Nature and origin of the sedimentary pile subducting in the Nankai Through

Author(s): Chauvel, Catherine; Garcon, Marion; Yobregat, Elsa; Chipoulet, Clara; Labanieh, S.
Author Affiliation(s): Primary:
Institut des Sciences de la Terre, Grenoble, France
Volume Title: AGU 2013 fall meeting
Source: American Geophysical Union Fall Meeting, Vol.2013; American Geophysical Union 2013 fall meeting, San Francisco, CA, Dec. 9-13, 2013. Publisher: American Geophysical Union, Washington, DC, United States
Note: In English
Summary: Nd-Hf isotopes and trace and major element concentrations were measured on bulk sediments recovered at Site C0012 during IODP Expedition 322 and 333 in the Shikoku basin. We analyzed the composition of different lithologies such as clay, claystone, sand, sandstone, and ash layers, all through the sedimentary pile, from the surface to the sediment-basalt interface, in order to identify compositional trends and source variations with depth. Major and trace element contents of the background sediments (hemipelagic mudstone) are very homogenous and span a relatively small range of values throughout the entire sedimentary pile. Their composition resembles that of the average upper continental crust of Rudnick and Gao (2003, Treatise on Geochemistry, Vol.3, p. 1-64). Nd and Hf isotopes are more variable, relatively unradiogenic (-8 < εNd < -3 ; -4 < εHf < +5) but display no systematic variations with depth (Fig. 1). Such isotopic compositions indicate that the background sedimentation of the Shikoku basin may consist of volcaniclastic material from the Izu-Bonin and/or Ryukyu arcs, detrital material eroded from SW Japan and relatively high amount of an evolved continental-derived component, probably Chinese loess as already suggested by Mahomet (2005, Sediment. Geol., 182, p.183-199). Compared to the background sedimentation, volcanic ash layers and volcaniclastic sandstones have very different trace element patterns and more radiogenic Nd-Hf isotopic signature (Fig. 1). Our results allow us to distinguish at least two different volcanic sources for these deposits. At the bottom of the sedimentary pile, siliciclastic sandstones with a mid-Miocene age are present; they have remarkably low εNd and εHf values (i.e. εNd < -8 and εHf < -5). Such isotopic compositions clearly demonstrate that their source cannot be the Japanese mainland, as suggested by previous studies (e.g. Underwood et al, 2009, Exp.322 PR ; Fergusson, 2003, Proc. ODP, Sci. Results 190/196). These sandstones are also too coarse to result from an accumulation of Chinese loess transported by wind (particles usually finer than 40 µm). Given the location of the Shikoku basin at 15 Ma, we suggest that the siliciclastic sandstones mainly consists of detrital materials transported by Chinese rivers up to the sea in the Shikoku basin.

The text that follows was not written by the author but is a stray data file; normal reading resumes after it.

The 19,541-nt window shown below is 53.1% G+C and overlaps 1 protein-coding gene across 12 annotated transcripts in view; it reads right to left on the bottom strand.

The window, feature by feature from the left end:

Year of Publication: 2013
Research Program: IODP Integrated Ocean Drilling Program
Key Words: 07 Marine Geology and Oceanography; Expedition 322; Expedition 333; IODP Site C0012; Integrated Ocean Drilling Program; Mineral composition; NanTroSEIZE; North Pacific; Northwest Pacific; Pacific Ocean; Shikoku Basin; Subduction zones; West Pacific
Coordinates: N324453 N324453 E1365501 E1365501
Record ID: 2015031158
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